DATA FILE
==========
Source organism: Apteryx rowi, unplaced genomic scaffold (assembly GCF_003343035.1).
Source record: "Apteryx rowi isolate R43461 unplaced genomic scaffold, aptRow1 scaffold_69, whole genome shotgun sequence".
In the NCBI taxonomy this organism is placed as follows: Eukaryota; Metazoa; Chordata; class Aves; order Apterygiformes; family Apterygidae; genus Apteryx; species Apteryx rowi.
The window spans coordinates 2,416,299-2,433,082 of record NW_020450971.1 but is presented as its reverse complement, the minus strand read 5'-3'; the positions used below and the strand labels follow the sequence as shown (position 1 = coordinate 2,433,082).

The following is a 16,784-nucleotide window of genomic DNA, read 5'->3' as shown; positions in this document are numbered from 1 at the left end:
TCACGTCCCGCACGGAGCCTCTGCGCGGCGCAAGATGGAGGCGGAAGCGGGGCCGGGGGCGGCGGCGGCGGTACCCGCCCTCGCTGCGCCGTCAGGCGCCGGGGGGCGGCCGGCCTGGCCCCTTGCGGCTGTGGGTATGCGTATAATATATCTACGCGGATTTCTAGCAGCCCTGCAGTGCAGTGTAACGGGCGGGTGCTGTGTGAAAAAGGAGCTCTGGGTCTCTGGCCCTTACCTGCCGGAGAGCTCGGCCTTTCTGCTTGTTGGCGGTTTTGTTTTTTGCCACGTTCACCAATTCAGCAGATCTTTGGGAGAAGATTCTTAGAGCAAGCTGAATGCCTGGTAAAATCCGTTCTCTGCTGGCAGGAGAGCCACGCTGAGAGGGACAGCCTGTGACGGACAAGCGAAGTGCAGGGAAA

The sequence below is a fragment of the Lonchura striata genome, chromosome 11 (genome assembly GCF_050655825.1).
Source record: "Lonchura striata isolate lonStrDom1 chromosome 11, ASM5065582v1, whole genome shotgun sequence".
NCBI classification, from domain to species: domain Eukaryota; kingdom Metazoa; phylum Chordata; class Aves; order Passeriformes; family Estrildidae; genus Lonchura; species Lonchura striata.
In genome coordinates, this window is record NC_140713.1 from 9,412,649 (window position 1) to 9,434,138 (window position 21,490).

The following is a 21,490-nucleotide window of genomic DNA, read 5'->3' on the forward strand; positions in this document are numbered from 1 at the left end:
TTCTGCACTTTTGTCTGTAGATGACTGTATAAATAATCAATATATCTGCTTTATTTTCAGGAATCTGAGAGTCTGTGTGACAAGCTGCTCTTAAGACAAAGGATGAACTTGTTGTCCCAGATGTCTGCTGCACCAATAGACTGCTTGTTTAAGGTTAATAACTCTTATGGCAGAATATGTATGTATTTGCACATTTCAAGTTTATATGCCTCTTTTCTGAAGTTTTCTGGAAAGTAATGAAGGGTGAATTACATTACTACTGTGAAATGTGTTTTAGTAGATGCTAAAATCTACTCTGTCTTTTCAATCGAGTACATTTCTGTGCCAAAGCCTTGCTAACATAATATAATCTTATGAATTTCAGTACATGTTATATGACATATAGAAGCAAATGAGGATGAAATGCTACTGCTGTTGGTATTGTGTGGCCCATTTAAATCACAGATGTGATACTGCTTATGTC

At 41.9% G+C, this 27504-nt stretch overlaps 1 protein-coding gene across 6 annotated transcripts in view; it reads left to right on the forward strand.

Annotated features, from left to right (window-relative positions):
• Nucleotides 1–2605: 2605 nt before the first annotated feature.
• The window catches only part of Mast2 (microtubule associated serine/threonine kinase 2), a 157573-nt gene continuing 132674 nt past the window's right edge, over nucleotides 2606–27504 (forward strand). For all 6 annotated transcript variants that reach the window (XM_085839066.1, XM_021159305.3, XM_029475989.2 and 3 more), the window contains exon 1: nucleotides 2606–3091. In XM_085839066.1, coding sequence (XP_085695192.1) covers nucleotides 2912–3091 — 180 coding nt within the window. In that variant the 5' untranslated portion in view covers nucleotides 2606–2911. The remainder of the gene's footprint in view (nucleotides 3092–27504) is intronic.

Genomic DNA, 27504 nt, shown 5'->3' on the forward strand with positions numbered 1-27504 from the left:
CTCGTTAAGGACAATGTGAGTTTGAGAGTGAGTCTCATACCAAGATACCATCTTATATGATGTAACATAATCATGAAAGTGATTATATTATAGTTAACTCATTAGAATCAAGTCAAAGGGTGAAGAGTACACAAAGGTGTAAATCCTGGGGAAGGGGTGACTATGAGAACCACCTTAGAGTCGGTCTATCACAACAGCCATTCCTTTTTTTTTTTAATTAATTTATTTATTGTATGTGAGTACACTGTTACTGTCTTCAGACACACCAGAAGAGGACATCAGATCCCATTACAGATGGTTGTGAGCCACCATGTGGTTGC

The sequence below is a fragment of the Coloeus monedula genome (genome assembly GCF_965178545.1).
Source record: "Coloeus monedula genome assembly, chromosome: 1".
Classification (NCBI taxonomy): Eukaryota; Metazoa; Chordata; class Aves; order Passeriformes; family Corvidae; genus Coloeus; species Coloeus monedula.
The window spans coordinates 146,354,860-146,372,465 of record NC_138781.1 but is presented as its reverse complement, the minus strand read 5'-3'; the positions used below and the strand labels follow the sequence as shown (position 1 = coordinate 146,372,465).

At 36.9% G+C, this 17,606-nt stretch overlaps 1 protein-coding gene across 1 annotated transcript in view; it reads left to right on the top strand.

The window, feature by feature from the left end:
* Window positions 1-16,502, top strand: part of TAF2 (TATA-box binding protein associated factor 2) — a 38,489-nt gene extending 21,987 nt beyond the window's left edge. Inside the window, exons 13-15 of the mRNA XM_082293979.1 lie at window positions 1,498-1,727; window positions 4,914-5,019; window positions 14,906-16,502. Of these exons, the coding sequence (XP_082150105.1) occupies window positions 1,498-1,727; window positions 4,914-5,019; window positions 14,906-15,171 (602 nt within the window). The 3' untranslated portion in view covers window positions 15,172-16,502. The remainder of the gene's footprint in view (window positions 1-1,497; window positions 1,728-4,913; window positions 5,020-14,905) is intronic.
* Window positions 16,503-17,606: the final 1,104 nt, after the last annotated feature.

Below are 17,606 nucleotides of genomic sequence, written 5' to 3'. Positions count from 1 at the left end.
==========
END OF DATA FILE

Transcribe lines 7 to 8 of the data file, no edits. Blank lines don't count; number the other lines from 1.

The sequence below is a fragment of the Lonchura striata genome, chromosome 11 (genome assembly GCF_050655825.1).
Source record: "Lonchura striata isolate lonStrDom1 chromosome 11, ASM5065582v1, whole genome shotgun sequence".